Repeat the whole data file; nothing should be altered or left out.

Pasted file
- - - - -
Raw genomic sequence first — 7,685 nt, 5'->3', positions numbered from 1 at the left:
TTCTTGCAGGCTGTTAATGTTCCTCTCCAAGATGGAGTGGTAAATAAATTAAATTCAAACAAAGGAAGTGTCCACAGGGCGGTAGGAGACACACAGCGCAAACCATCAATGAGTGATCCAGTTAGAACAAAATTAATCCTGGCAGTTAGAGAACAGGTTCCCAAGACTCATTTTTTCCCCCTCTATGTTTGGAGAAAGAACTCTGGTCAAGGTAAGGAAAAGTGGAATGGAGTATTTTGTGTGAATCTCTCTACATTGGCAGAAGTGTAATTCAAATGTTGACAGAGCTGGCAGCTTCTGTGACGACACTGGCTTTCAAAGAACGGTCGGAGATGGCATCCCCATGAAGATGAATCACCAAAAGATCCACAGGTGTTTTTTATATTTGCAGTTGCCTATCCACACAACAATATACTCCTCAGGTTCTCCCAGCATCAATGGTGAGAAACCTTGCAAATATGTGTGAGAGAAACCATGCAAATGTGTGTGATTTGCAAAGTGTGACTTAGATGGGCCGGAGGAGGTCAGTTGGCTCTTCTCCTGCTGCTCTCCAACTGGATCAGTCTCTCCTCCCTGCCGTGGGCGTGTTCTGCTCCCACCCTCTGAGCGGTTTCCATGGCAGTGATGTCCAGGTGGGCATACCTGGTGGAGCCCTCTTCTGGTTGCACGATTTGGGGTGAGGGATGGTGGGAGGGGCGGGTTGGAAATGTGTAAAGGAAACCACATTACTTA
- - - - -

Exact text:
Raw genomic sequence first — 7,685 nt, 5'->3', positions numbered from 1 at the left:
TTCTTGCAGGCTGTTAATGTTCCTCTCCAAGATGGAGTGGTAAATAAATTAAATTCAAACAAAGGAAGTGTCCACAGGGCGGTAGGAGACACACAGCGCAAACCATCAATGAGTGATCCAGTTAGAACAAAATTAATCCTGGCAGTTAGAGAACAGGTTCCCAAGACTCATTTTTTCCCCCTCTATGTTTGGAGAAAGAACTCTGGTCAAGGTAAGGAAAAGTGGAATGGAGTATTTTGTGTGAATCTCTCTACATTGGCAGAAGTGTAATTCAAATGTTGACAGAGCTGGCAGCTTCTGTGACGACACTGGCTTTCAAAGAACGGTCGGAGATGGCATCCCCATGAAGATGAATCACCAAAAGATCCACAGGTGTTTTTTATATTTGCAGTTGCCTATCCACACAACAATATACTCCTCAGGTTCTCCCAGCATCAATGGTGAGAAACCTTGCAAATATGTGTGAGAGAAACCATGCAAATGTGTGTGATTTGCAAAGTGTGACTTAGATGGGCCGGAGGAGGTCAGTTGGCTCTTCTCCTGCTGCTCTCCAACTGGATCAGTCTCTCCTCCCTGCCGTGGGCGTGTTCTGCTCCCACCCTCTGAGCGGTTTCCATGGCAGTGATGTCCAGGTGGGCATACCTGGTGGAGCCCTCTTCTGGTTGCACGATTTGGGGTGAGGGATGGTGGGAGGGGCGGGTTGGAAATGTGTAAAGGAAACCACATTACTTA